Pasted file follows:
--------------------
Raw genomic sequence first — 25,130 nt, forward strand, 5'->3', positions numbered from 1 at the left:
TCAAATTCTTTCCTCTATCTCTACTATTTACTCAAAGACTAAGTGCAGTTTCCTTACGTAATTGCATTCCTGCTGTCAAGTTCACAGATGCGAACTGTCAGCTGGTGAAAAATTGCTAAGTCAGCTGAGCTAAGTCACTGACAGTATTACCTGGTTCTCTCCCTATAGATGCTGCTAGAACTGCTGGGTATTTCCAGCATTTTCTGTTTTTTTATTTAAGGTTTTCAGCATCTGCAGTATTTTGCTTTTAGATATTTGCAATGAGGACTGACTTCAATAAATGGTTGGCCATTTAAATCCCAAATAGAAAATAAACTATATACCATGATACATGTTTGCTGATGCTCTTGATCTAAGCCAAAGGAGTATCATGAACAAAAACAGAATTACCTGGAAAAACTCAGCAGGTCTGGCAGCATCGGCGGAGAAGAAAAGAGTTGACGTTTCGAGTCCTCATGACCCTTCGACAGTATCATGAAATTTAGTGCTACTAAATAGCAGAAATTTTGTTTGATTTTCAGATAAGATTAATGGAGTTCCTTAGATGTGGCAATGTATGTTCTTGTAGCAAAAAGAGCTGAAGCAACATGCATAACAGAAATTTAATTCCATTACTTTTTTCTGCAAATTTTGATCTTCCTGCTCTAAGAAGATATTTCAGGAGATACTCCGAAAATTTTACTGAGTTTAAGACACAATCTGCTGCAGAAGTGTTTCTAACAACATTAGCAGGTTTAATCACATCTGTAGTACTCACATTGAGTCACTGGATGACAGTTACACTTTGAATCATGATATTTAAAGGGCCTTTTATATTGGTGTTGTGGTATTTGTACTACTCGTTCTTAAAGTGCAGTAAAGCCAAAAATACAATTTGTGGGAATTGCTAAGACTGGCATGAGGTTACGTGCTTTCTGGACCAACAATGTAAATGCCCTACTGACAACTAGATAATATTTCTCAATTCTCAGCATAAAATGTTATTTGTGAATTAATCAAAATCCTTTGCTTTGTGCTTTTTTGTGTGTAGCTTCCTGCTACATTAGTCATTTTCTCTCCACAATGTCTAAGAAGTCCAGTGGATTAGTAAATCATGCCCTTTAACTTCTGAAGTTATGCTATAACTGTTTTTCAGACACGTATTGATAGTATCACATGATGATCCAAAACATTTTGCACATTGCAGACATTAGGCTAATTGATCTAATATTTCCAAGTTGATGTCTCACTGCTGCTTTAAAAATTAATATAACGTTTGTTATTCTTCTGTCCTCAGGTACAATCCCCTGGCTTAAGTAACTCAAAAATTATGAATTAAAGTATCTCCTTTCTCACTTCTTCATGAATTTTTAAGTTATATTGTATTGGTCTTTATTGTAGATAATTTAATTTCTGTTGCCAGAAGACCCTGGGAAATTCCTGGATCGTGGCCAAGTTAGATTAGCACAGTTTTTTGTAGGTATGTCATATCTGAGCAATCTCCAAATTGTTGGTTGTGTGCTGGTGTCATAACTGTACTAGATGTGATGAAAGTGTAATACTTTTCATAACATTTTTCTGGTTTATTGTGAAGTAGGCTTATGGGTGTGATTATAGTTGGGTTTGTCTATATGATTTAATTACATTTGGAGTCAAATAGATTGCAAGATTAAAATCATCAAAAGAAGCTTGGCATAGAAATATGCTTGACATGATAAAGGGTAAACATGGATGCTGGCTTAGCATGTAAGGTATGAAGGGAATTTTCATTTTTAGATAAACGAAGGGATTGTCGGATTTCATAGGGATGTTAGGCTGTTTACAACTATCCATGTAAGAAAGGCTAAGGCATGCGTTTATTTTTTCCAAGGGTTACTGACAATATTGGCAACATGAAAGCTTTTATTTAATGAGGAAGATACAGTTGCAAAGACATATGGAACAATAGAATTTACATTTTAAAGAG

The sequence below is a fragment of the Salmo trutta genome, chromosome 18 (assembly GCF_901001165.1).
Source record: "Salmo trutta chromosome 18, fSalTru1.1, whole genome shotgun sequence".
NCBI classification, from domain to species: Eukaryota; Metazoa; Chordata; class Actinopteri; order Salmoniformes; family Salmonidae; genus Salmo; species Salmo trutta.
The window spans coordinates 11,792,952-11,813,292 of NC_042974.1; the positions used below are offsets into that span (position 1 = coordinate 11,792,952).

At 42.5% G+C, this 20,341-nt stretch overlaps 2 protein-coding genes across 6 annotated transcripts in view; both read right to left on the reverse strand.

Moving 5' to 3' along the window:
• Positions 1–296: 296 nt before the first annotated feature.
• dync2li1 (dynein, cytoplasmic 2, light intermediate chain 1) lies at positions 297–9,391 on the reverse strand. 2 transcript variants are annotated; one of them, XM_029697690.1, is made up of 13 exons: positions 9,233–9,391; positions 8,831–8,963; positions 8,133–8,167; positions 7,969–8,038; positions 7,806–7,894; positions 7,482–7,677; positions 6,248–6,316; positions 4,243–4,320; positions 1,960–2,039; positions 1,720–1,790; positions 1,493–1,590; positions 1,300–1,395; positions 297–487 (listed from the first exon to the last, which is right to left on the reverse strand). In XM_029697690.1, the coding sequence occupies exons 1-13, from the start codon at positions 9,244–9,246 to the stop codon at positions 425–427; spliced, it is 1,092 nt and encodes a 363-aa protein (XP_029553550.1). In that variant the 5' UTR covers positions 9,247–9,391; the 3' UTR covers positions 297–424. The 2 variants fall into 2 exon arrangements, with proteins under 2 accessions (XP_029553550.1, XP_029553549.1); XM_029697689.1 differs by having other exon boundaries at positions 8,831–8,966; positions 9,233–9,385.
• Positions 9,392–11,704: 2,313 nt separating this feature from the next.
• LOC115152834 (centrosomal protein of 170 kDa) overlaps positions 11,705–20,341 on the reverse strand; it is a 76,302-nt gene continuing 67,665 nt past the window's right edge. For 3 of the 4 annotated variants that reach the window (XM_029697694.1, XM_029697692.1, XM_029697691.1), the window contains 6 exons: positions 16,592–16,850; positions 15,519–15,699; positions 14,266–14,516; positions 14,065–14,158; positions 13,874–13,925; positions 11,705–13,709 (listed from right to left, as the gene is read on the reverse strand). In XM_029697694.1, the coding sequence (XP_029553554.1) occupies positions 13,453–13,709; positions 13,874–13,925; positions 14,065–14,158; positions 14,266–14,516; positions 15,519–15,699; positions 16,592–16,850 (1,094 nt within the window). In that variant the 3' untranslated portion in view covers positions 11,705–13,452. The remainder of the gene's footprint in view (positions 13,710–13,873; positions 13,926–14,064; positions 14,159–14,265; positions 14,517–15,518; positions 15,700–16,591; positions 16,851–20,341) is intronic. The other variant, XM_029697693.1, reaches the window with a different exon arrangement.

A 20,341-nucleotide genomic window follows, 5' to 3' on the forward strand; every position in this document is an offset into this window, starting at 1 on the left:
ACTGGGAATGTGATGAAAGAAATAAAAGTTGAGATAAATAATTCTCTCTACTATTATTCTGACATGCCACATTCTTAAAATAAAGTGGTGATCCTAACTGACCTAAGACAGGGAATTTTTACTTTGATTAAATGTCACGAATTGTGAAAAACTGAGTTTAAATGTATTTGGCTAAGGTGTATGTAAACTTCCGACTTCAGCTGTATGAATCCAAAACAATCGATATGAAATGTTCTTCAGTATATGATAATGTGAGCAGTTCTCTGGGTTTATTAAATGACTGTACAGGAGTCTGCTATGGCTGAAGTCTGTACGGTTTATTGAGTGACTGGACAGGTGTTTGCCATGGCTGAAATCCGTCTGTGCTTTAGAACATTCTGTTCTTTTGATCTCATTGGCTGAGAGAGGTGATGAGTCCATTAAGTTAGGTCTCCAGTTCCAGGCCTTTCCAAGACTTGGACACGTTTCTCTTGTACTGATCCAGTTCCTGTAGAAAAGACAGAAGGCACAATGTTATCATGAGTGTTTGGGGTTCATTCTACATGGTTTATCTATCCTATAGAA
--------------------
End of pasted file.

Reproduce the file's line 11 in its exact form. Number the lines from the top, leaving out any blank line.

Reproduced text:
• Positions 9,392–11,704: 2,313 nt separating this feature from the next.